I do differ with you on the point of enriched bread.  The fats, milk, etc. added to the enriched breads lower the  transition points of the starch so that this bread does not harden as readily as does bread containing only the "holy four" ingredients, i. e. flour, water, salt, and leaven.

I normally freeze my loaves then thaw them as I need them then keep them in the refrigerator for a week or more without noticeable hardening of the crumb.  They are kept in a closed plastic bag during the storage.   The white sourdough is made using 21.7% water (in the starter), 55.5% milk, 1.7% salt. and 3,5% butter.  The 50% whole wheat sourdough is made using 21.9% water, 59.6% milk, 1.8% salt, and 3.5% butter.  (Percentages are baker's percentages, of course.)

These are facts, not suppositions.


gary.turner's picture

What point did I make regarding enriched breads? That dairy and fats enhance keeping power? We both seem to agree on that. That sugar/syrup/honey and salt enhance moisture keeping properties? You didn't deny that point, though you don't use sugar in your formulas.

We both seem to agree that acidity is a Good Thing©. So, where is the disagreement? Refrigerated storage. You say you get a week's worth of goodness storing cold. It may well be that enriching the bread moves the curve. I'd suspect that the sourdough's acidity is responsible more than the dairy, etc., but that's moot, and in any case is at best an anecdotal debate.

What is not anecdotal is the science behind staling, or starch retrogradation.

Emily Buehler, Bread Science p.217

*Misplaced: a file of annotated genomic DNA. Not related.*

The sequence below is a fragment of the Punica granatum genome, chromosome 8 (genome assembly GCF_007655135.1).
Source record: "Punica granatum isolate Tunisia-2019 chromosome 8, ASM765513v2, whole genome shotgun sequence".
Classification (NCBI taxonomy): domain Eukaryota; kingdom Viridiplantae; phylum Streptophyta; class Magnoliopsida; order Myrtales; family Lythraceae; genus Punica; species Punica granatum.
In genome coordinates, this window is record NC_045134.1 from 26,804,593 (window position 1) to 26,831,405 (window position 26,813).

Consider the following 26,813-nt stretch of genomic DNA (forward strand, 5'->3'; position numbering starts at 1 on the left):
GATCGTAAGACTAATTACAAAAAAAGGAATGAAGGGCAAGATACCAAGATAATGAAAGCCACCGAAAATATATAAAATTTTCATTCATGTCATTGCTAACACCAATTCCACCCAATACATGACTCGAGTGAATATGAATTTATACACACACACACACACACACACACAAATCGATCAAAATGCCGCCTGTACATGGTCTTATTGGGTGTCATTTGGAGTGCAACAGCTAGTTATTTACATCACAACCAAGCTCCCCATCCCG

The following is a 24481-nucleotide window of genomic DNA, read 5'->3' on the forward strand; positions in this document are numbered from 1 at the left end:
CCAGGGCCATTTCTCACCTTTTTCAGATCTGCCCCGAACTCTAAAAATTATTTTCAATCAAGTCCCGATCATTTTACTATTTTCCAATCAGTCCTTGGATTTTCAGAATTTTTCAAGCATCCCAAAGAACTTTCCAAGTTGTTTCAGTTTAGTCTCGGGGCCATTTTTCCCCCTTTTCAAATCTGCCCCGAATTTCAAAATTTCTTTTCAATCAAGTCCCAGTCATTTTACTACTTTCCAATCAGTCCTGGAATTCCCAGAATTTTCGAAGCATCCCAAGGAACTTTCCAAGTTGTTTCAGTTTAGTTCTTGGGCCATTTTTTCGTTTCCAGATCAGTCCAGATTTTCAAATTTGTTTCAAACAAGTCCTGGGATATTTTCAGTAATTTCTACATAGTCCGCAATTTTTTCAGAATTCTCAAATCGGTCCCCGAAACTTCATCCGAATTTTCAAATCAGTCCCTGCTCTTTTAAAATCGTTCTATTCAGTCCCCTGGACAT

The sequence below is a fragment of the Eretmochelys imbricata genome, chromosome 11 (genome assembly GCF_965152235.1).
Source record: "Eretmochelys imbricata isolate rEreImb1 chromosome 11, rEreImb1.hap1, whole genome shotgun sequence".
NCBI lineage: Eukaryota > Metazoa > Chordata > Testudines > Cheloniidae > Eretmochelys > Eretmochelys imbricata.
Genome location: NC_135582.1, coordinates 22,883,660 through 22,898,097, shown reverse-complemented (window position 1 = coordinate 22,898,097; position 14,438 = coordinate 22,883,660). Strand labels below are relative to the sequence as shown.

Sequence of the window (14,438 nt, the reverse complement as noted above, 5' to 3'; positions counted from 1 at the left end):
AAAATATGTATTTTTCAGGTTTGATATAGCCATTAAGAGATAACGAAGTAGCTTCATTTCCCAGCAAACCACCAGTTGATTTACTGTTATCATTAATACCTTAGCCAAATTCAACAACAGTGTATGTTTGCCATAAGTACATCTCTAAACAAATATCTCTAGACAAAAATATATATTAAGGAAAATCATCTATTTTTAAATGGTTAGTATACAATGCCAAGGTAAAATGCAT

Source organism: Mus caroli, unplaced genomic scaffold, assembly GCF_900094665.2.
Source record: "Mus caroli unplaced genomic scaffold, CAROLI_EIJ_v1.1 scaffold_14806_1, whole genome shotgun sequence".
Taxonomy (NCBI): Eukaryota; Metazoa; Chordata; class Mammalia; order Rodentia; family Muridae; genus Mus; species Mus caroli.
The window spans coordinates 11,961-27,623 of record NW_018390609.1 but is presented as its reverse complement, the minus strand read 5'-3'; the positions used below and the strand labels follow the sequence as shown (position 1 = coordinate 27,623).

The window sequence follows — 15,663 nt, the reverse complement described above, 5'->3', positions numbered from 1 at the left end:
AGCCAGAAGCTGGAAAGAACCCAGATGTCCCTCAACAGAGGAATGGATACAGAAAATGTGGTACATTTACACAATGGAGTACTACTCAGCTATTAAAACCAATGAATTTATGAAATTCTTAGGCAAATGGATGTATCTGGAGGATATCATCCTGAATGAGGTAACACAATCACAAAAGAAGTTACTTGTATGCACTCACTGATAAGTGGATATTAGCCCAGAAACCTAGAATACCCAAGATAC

The surrounding temperature also plays a role in staling: starch retrogradation, one aspect of staling, happens faster at lower temperatures, such as those you might find in a refrigerator.

Jeffrey Hamelman, Bread p.28

Baked breads will stale most quickly at temperatures between 32° and 50℉. Clearly, the worst environment for bread is in the refrigerator.

Michel Suas, Advanced Bread and Pastry p.123

This process [staling] is more active when the bread is kept at approximately 40℉ (4℃), which is why keeping bread in the refrigerator should be avoided.

I don't doubt your bread keeps well in the fridge, I also don't doubt it would keep as long or longer on the kitchen counter, at room temps.



Chris downunder's picture
Chris downunder

Hi Gary,

Thanks for your scholarship and learning. I always learn so much form the forums, and I also love the vigorous debate and differences of opinion. I will try some of the suggestions and see what happens.

Thanks for taking the time, and I look forward to a nice sandwich bread with vegemite.

Cheers Chris

Yerffej's picture


Sourdough will bring extended shelf life to any baked good. 


clazar123's picture

Do you live in a particularly dry environment or a high elevation? Do you have a heating system on that dries the air? Do you bag the bread in any way after it is thoroughly cooled?

Refrigeration may harden the bread faster but it can inhibit mold, if that is an issue.

Some enrichment will help in the shelf life of most loaves and that can come in many forms-oil,butter/shortening,milkfat in milk additions (yogurt,buttermilk,milk,sour cream,etc.), egg yolk.

Using a water roux or a mash can improve the shelf life as can using sourdough. 

Sweeteners can help attract moisture to a loaf, esp honey or molasses.

Also, a simple autolyse can help make sure that all the flour is hydrated before it is baked,esp with wholemeal but even with all refined (white) flour. Add a small amount of additional moisture to make the dough slightly more tacky and just let the dough sit for 30 minutes after mixing.It will absorb nicely. Then stretch and fold or raise to double and complete the process as desired.

Try one thing at a time and see which results you like the most. I'd start with the simple autolyse.

cgmeyer2's picture

i live in phoenix, az. to extend the life of my bread, i add lecithin, vit c, & olive oil. a 1# loaf of any type usually lasts 1-1/2 to 2 weeks. i leave it out in a food-grade bag for ~ 1 week & then refrigerate it.

hope this helps, claudia